Journalists confront high level of insecurity in parts of Brazil, says RSF

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  • October 10, 2012

By Isabela Fraga

Prompted by the killing of Luis Henrique Georges, owner of the newspaper Jornal da Praça, in the city of Ponta Porã, Mato Grosso do Sul, Reporters Without Borders (RSF in French) warned about the "elevated level of insecurity facing the practice of journalism in certain regions of the country," reported the news agency EFE.

Georges' killing during the run-up to municipal elections in Brazil called attention to the situation facing journalists working for media owned by politicians, which are, according to RSF, "particularly exposed to score-settling by political activists or followers." It is still not known if the crime was motivated by Georges' work with the newspaper, which he had recently purchased, reported the website Uol.

"The second round of elections will take place on Oct. 28, and the way in which the campaign has been conducted affects the general operations of several media outlets across Brazil," said RSF. The press freedom group also referenced the case of reporter André Caramente, from the newspaper Folha de São Paulo, who was sent into hiding by the publication after he received threats from ex-police commander Adriano Lopes Telhada. RSF interpreted the situation as a backslide for freedom of expression in Brazil.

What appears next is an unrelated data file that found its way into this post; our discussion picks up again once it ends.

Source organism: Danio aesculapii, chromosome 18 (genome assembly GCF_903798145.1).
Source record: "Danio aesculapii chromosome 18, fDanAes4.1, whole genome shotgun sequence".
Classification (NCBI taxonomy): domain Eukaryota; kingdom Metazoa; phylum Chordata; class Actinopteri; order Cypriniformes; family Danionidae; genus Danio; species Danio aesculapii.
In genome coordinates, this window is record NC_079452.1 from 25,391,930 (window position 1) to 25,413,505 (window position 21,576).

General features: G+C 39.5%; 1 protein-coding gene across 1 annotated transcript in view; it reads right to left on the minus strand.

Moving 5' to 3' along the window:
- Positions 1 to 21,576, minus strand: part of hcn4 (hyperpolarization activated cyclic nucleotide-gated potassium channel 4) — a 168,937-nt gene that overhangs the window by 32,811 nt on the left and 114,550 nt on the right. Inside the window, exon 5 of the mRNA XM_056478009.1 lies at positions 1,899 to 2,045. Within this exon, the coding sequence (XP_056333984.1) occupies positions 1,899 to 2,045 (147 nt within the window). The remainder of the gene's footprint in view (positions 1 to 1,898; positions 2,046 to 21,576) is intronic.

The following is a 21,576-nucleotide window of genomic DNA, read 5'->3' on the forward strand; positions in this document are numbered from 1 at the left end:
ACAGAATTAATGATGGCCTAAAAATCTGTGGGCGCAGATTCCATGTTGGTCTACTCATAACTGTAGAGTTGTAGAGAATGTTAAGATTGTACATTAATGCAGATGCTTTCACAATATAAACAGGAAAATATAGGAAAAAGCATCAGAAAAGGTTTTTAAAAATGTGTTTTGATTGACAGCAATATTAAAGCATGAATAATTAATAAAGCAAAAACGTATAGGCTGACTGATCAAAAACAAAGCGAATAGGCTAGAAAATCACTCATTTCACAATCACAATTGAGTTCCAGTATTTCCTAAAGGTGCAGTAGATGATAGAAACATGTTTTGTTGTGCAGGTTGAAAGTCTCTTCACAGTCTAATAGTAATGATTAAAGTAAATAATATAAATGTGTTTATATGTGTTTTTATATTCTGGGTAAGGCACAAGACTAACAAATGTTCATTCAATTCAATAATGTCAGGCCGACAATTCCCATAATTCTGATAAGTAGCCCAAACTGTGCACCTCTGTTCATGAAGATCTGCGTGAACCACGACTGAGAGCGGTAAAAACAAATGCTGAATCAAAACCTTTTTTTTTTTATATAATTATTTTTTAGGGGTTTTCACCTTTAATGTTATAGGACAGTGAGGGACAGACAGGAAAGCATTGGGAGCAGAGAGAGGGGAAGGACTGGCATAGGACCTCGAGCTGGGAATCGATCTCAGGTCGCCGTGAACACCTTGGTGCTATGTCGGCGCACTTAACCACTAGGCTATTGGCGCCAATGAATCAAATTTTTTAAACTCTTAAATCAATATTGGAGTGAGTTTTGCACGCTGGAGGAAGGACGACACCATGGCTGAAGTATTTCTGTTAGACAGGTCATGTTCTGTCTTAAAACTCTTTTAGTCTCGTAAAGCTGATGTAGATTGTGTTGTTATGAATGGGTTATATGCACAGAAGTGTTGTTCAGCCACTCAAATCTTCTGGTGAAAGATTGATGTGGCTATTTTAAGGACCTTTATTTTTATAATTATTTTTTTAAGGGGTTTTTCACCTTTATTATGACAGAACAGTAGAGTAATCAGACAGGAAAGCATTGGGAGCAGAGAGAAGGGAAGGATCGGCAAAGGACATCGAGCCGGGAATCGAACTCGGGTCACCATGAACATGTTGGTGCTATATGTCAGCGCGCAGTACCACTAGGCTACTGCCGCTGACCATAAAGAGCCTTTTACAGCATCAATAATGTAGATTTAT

Georges was the eighth journalist killed in Brazil in 2012, including Laércio de SouzaMario Randolfo Marques LopesPaulo Roberto Cardoso RodriguesOnei de MouraDivino Aparecido CaravalhoDécio Sá, and Valério Luiz de Oliveira. According to the Committee to Protect Journalists, 75 percent of attacks on journalists go unpunished in Brazil.

Note from the editor: This story was originally published by the Knight Center’s blog Journalism in the Americas, the predecessor of LatAm Journalism Review.